Another part of the training and the social work process, that's not really talked about a lot, the social logical studies behind barriers that people have to retraining, for example, we are doing a lot of work in this area to address, so when we think about policy, we think about balancing our economic, technical, social, cultural and governance, and what we are seeing is that as technology such as AI becomes an integral part of society, understanding the social culture aspects of this is really important.  Microsoft research is very ‑‑ in a sense that we have some fairly prominent sociologist working in India as well as other parts of the world, doing studies to some of these issues to understand, that's the way a 20‑year‑old will not learn very different in a global ‑‑ across their career development.  This is why we are ‑‑ looking, using those capability to look at social ‑‑ and what are some of the ideas around that. 

And the question of research, Microsoft invests in itself, invests in research, both on the technology side as well as on the social logical side, comply with all regulations in every country that we operate in.  We also maintain research facilities in multiple countries around the world to again, in all of those areas, we collaborate heavily with academics across the world.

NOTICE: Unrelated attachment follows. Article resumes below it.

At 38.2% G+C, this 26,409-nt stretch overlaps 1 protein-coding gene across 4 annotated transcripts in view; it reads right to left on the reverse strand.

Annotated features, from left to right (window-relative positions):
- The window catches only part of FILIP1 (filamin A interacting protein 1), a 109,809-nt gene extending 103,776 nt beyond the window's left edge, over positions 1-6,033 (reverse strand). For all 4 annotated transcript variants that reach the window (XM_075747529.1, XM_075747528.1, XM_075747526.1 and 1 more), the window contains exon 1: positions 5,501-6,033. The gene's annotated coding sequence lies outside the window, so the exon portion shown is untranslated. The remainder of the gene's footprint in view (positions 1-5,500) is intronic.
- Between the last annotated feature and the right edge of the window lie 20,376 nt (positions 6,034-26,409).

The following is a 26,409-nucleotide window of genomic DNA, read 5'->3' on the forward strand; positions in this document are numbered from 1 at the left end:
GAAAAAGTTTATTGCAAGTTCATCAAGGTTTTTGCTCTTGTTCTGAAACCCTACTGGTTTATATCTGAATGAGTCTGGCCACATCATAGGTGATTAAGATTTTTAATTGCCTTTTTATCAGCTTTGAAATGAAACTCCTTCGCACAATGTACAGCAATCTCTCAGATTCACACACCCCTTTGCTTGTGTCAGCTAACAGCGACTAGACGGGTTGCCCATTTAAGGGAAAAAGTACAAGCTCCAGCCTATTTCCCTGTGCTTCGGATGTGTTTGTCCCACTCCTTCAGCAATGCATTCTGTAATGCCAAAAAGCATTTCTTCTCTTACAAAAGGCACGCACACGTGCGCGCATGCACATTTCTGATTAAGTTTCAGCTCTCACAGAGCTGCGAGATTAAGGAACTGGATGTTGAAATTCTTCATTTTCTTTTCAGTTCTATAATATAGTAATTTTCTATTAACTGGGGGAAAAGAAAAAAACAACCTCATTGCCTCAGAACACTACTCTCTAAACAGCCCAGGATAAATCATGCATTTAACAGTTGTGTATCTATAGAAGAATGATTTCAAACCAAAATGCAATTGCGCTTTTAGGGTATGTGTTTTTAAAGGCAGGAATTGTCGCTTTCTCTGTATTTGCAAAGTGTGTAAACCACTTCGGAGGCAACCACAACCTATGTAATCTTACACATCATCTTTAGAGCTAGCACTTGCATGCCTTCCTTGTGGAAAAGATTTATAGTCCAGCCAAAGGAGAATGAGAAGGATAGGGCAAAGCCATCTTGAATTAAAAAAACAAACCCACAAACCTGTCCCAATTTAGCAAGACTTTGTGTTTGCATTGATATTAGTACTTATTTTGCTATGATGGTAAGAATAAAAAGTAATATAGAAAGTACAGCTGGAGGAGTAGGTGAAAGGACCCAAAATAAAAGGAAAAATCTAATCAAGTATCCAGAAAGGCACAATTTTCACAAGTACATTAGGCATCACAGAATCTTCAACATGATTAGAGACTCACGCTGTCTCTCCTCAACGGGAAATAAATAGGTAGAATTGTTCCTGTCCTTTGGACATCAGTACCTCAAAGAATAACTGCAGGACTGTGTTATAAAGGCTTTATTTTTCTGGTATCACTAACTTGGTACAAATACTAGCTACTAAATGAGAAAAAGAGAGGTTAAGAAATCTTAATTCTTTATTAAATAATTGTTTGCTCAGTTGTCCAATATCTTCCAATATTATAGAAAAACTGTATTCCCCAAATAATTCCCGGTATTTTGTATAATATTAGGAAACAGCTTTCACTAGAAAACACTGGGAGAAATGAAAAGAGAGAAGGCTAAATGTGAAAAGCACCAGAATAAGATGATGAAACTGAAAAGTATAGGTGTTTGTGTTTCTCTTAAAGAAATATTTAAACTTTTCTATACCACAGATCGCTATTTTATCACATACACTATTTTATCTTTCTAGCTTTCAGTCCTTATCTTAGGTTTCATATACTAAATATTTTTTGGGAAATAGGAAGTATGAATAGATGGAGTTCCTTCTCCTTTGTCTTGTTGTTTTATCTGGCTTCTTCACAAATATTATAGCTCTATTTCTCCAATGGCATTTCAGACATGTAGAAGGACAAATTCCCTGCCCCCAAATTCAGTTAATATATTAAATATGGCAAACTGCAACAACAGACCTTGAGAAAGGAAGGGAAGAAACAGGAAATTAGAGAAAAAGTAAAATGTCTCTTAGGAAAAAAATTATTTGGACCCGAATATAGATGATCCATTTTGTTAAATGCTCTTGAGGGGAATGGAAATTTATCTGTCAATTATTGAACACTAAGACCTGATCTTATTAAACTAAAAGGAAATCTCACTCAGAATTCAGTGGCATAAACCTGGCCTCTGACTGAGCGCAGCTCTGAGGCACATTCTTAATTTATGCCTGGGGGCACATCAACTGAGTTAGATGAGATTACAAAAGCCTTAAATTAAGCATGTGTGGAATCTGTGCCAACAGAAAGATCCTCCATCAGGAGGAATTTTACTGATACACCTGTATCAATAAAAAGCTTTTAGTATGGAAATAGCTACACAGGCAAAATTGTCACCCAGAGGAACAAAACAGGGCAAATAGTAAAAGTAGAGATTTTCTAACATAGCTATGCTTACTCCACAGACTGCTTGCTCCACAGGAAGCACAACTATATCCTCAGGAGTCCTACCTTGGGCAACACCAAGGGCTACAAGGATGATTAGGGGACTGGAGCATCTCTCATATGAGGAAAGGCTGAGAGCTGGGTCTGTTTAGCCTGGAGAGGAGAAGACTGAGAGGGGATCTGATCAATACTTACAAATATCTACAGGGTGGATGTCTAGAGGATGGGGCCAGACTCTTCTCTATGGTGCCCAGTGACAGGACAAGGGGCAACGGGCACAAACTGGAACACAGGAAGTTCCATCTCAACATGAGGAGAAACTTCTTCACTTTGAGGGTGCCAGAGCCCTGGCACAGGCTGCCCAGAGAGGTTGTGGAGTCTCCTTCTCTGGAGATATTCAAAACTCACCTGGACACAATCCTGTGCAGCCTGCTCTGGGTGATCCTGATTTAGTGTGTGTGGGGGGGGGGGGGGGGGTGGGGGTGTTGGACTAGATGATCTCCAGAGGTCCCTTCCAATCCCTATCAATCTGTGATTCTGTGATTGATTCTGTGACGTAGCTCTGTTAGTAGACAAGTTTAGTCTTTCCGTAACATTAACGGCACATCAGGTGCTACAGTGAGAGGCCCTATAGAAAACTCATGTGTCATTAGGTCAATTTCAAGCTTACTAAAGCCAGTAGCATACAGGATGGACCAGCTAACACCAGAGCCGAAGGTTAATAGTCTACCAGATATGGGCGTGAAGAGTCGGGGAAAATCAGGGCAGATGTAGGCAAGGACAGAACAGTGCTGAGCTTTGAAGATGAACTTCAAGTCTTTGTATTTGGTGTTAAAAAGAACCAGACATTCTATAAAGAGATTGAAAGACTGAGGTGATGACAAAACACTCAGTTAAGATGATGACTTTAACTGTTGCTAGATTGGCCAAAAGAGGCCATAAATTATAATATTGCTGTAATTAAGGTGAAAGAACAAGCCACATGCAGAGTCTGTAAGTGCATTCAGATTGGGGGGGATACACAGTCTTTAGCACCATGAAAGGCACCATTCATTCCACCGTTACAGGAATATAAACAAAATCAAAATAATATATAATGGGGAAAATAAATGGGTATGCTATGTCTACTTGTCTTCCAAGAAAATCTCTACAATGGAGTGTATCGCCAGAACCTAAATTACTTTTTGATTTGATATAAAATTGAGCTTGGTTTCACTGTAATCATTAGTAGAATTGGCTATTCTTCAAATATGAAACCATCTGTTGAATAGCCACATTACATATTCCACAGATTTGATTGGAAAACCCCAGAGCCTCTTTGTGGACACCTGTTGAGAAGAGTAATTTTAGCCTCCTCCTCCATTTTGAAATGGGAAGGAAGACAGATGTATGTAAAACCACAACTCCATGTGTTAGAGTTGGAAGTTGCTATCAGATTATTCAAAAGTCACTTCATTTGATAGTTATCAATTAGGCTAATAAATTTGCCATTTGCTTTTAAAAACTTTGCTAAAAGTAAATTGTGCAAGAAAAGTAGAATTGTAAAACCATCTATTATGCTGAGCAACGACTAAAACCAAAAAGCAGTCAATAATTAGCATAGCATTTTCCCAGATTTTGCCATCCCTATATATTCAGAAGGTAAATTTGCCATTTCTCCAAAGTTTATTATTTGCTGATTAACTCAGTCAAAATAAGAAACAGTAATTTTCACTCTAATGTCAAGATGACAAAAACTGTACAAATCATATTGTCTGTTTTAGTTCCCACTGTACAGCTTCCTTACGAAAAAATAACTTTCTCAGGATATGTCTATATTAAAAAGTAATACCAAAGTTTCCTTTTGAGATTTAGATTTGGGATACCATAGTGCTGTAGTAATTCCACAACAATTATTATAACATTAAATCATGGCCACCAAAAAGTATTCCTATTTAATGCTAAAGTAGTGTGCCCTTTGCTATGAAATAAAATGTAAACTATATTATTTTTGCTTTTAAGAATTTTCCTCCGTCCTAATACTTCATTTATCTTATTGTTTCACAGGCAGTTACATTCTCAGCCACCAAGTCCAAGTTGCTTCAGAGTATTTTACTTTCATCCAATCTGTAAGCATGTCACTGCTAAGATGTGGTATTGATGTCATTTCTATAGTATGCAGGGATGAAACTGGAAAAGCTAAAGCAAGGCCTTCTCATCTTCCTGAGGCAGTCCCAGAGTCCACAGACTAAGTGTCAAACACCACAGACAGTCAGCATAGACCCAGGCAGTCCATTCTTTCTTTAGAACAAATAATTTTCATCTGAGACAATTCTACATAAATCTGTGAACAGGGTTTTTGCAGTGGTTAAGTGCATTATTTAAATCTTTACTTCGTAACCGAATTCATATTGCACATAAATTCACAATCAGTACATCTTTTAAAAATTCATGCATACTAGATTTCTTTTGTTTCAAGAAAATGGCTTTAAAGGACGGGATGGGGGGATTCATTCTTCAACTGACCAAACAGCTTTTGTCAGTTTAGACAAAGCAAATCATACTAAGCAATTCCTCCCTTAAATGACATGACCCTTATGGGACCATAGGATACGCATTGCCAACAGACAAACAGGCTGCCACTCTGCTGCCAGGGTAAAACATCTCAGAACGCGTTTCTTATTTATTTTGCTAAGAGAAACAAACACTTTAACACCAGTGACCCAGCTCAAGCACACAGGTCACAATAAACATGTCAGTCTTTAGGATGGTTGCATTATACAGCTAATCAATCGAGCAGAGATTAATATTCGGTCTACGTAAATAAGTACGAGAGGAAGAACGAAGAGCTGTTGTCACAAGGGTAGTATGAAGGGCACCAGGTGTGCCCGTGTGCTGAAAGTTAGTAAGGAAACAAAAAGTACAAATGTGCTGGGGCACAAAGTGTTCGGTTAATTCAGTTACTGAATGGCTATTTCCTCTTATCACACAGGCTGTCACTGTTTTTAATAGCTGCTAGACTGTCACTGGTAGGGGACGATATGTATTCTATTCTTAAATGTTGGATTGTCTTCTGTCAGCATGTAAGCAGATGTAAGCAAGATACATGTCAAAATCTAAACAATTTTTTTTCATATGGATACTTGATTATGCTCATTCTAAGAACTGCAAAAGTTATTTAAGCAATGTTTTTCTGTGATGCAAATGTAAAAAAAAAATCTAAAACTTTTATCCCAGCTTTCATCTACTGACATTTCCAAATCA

>> Thank you, opening up the floor, I would like to provide my take on those three questions.  By the way, I you didn't do introduce myself, I'm a professor at the State University of ‑‑ Korea.  Before that, I was the deputy ministry of the ministry of science and ‑‑ in Korea.  So, as I ‑‑ took ‑‑ from the government perspective, when I was deputy minister, when you look at this issue, when you look at the project that the OCD ‑‑ and well‑being, not just ‑‑ (?) issue of inequality.  Inequality of income and wealth, and ‑‑ (?) that's the reason that ‑‑ economists point out the ‑‑ (?).  I'm not quite sure when you look at the statistics (?).